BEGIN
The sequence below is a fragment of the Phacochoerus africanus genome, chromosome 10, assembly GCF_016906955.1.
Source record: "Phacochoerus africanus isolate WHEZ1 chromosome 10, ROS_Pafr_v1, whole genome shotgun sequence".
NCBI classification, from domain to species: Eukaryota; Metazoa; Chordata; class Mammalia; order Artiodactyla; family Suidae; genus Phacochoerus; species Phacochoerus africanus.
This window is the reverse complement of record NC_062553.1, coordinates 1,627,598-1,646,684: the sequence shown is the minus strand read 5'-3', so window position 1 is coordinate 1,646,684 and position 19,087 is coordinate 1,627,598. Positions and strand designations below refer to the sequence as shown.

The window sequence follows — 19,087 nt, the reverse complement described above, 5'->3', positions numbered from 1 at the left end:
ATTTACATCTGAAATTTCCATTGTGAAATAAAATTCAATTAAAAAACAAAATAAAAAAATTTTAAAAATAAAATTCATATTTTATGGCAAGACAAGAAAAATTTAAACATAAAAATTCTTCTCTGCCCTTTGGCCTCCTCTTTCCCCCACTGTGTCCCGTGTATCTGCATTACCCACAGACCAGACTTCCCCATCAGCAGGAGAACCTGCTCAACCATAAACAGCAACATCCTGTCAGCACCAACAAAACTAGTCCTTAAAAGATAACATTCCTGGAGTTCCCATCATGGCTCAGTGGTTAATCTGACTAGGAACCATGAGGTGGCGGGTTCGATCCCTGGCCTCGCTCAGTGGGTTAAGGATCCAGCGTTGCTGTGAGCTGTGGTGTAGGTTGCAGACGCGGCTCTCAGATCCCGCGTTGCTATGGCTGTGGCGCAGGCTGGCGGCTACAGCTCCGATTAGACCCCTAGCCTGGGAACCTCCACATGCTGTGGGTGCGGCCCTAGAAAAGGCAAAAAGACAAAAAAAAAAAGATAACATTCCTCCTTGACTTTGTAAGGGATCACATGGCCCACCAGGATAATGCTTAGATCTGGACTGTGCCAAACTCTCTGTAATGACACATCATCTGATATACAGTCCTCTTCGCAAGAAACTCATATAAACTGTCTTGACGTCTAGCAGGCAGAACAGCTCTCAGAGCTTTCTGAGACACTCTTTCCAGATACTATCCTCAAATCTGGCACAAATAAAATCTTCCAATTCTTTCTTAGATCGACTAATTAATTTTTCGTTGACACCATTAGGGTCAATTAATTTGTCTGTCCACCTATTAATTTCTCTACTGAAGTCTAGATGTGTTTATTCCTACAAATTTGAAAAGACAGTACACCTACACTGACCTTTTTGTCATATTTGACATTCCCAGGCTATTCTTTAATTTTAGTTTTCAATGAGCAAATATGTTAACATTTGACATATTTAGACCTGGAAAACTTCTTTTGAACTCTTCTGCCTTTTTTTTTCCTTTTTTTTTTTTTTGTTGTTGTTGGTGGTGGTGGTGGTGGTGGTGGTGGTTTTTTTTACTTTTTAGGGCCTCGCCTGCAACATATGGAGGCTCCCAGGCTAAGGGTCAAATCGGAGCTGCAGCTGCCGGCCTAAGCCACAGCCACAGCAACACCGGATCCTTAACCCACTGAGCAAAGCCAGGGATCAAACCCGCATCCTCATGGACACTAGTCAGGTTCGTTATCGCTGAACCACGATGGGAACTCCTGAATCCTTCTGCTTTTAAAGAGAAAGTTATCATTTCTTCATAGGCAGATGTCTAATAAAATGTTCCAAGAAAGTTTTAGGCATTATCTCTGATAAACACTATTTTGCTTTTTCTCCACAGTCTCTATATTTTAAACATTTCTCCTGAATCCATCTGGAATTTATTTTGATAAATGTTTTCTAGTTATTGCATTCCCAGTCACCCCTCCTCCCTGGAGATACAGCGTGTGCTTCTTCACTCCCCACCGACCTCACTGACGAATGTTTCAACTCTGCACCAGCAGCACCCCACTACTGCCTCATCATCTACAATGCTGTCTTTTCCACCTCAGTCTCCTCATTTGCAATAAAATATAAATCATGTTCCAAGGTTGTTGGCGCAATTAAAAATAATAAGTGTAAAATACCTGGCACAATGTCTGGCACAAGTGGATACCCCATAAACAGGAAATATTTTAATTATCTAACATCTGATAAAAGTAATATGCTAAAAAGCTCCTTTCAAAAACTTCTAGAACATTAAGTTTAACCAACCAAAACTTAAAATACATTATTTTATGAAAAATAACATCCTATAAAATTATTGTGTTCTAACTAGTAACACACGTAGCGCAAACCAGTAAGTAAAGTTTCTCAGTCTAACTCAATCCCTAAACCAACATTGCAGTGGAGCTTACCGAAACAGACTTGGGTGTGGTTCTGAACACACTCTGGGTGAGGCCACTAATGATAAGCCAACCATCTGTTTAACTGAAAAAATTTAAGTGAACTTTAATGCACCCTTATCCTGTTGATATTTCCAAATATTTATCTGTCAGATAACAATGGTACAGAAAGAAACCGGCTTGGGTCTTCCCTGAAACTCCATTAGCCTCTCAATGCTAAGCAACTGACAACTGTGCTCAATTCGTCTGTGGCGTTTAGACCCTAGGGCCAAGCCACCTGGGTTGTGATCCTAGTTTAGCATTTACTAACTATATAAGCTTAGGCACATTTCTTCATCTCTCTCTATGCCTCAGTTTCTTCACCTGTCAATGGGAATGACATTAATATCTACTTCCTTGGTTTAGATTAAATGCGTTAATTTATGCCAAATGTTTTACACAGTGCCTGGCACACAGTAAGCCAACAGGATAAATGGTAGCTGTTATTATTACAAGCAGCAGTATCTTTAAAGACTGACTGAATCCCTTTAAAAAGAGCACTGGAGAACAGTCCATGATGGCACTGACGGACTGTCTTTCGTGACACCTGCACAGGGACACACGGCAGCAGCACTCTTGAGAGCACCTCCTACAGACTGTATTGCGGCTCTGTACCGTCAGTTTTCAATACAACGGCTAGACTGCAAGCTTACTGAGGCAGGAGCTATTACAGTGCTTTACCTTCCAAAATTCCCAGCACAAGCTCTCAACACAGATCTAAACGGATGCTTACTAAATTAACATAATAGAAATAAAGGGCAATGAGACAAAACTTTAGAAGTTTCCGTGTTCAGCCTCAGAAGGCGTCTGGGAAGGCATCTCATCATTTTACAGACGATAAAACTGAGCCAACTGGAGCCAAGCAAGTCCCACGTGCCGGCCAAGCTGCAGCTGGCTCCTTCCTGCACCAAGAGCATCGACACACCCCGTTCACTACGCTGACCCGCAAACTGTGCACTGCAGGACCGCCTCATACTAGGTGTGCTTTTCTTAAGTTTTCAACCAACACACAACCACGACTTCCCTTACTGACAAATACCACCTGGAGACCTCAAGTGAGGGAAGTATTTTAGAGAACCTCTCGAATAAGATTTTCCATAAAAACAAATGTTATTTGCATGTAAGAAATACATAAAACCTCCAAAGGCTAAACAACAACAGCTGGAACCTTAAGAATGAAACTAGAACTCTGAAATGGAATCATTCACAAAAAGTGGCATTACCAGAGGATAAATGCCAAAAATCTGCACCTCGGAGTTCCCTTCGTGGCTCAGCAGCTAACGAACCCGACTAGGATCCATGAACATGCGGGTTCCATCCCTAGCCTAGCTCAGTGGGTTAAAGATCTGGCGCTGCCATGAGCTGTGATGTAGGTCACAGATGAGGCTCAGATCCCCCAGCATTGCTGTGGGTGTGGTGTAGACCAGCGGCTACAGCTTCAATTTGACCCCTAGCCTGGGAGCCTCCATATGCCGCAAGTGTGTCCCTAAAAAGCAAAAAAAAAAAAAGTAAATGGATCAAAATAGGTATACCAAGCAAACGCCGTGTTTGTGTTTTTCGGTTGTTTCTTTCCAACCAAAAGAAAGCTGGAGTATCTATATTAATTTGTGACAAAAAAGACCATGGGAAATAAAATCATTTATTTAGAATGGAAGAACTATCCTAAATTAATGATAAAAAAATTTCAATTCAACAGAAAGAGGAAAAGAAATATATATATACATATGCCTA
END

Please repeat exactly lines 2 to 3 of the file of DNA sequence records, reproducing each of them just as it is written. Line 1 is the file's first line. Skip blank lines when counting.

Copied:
Source record: "Phacochoerus africanus isolate WHEZ1 chromosome 10, ROS_Pafr_v1, whole genome shotgun sequence".
NCBI classification, from domain to species: Eukaryota; Metazoa; Chordata; class Mammalia; order Artiodactyla; family Suidae; genus Phacochoerus; species Phacochoerus africanus.